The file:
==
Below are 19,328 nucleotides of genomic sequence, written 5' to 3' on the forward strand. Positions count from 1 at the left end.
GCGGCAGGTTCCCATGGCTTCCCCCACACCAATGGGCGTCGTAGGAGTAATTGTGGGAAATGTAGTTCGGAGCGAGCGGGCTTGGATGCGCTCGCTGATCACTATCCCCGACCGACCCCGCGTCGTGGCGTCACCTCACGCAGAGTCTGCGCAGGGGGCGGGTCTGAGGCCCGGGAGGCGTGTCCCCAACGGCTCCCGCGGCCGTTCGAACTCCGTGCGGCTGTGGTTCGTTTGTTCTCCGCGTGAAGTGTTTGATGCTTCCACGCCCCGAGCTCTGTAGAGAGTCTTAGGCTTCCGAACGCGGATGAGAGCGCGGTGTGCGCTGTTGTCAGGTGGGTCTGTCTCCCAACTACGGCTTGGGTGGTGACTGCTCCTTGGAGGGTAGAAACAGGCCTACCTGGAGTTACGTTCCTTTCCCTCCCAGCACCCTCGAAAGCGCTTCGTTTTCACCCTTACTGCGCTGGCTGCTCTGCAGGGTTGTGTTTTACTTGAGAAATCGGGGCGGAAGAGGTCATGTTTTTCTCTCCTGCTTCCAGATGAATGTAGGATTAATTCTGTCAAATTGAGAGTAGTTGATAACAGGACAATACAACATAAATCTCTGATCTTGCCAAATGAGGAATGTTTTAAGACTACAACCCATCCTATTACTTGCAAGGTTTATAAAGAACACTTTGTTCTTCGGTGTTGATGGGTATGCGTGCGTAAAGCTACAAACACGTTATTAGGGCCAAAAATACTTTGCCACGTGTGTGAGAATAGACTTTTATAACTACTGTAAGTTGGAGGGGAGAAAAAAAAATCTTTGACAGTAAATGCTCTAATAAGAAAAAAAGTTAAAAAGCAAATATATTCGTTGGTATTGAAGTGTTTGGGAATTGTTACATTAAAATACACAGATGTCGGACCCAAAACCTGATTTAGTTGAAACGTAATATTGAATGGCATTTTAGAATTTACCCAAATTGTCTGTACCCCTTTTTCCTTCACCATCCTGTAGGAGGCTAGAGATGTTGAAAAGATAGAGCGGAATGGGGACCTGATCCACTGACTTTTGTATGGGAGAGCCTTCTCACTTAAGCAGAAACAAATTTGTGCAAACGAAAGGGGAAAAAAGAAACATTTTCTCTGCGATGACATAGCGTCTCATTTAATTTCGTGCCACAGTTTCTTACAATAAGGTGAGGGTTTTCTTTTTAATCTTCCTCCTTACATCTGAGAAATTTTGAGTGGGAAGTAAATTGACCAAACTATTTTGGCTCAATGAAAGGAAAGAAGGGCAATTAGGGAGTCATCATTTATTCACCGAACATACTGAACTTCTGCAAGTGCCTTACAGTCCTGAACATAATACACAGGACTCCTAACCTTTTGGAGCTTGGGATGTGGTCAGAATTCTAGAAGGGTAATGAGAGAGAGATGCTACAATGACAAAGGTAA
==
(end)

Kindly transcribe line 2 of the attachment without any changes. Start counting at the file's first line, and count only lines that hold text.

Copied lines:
GCGGCAGGTTCCCATGGCTTCCCCCACACCAATGGGCGTCGTAGGAGTAATTGTGGGAAATGTAGTTCGGAGCGAGCGGGCTTGGATGCGCTCGCTGATCACTATCCCCGACCGACCCCGCGTCGTGGCGTCACCTCACGCAGAGTCTGCGCAGGGGGCGGGTCTGAGGCCCGGGAGGCGTGTCCCCAACGGCTCCCGCGGCCGTTCGAACTCCGTGCGGCTGTGGTTCGTTTGTTCTCCGCGTGAAGTGTTTGATGCTTCCACGCCCCGAGCTCTGTAGAGAGTCTTAGGCTTCCGAACGCGGATGAGAGCGCGGTGTGCGCTGTTGTCAGGTGGGTCTGTCTCCCAACTACGGCTTGGGTGGTGACTGCTCCTTGGAGGGTAGAAACAGGCCTACCTGGAGTTACGTTCCTTTCCCTCCCAGCACCCTCGAAAGCGCTTCGTTTTCACCCTTACTGCGCTGGCTGCTCTGCAGGGTTGTGTTTTACTTGAGAAATCGGGGCGGAAGAGGTCATGTTTTTCTCTCCTGCTTCCAGATGAATGTAGGATTAATTCTGTCAAATTGAGAGTAGTTGATAACAGGACAATACAACATAAATCTCTGATCTTGCCAAATGAGGAATGTTTTAAGACTACAACCCATCCTATTACTTGCAAGGTTTATAAAGAACACTTTGTTCTTCGGTGTTGATGGGTATGCGTGCGTAAAGCTACAAACACGTTATTAGGGCCAAAAATACTTTGCCACGTGTGTGAGAATAGACTTTTATAACTACTGTAAGTTGGAGGGGAGAAAAAAAAATCTTTGACAGTAAATGCTCTAATAAGAAAAAAAGTTAAAAAGCAAATATATTCGTTGGTATTGAAGTGTTTGGGAATTGTTACATTAAAATACACAGATGTCGGACCCAAAACCTGATTTAGTTGAAACGTAATATTGAATGGCATTTTAGAATTTACCCAAATTGTCTGTACCCCTTTTTCCTTCACCATCCTGTAGGAGGCTAGAGATGTTGAAAAGATAGAGCGGAATGGGGACCTGATCCACTGACTTTTGTATGGGAGAGCCTTCTCACTTAAGCAGAAACAAATTTGTGCAAACGAAAGGGGAAAAAAGAAACATTTTCTCTGCGATGACATAGCGTCTCATTTAATTTCGTGCCACAGTTTCTTACAATAAGGTGAGGGTTTTCTTTTTAATCTTCCTCCTTACATCTGAGAAATTTTGAGTGGGAAGTAAATTGACCAAACTATTTTGGCTCAATGAAAGGAAAGAAGGGCAATTAGGGAGTCATCATTTATTCACCGAACATACTGAACTTCTGCAAGTGCCTTACAGTCCTGAACATAATACACAGGACTCCTAACCTTTTGGAGCTTGGGATGTGGTCAGAATTCTAGAAGGGTAATGAGAGAGAGATGCTACAATGACAAAGGTAA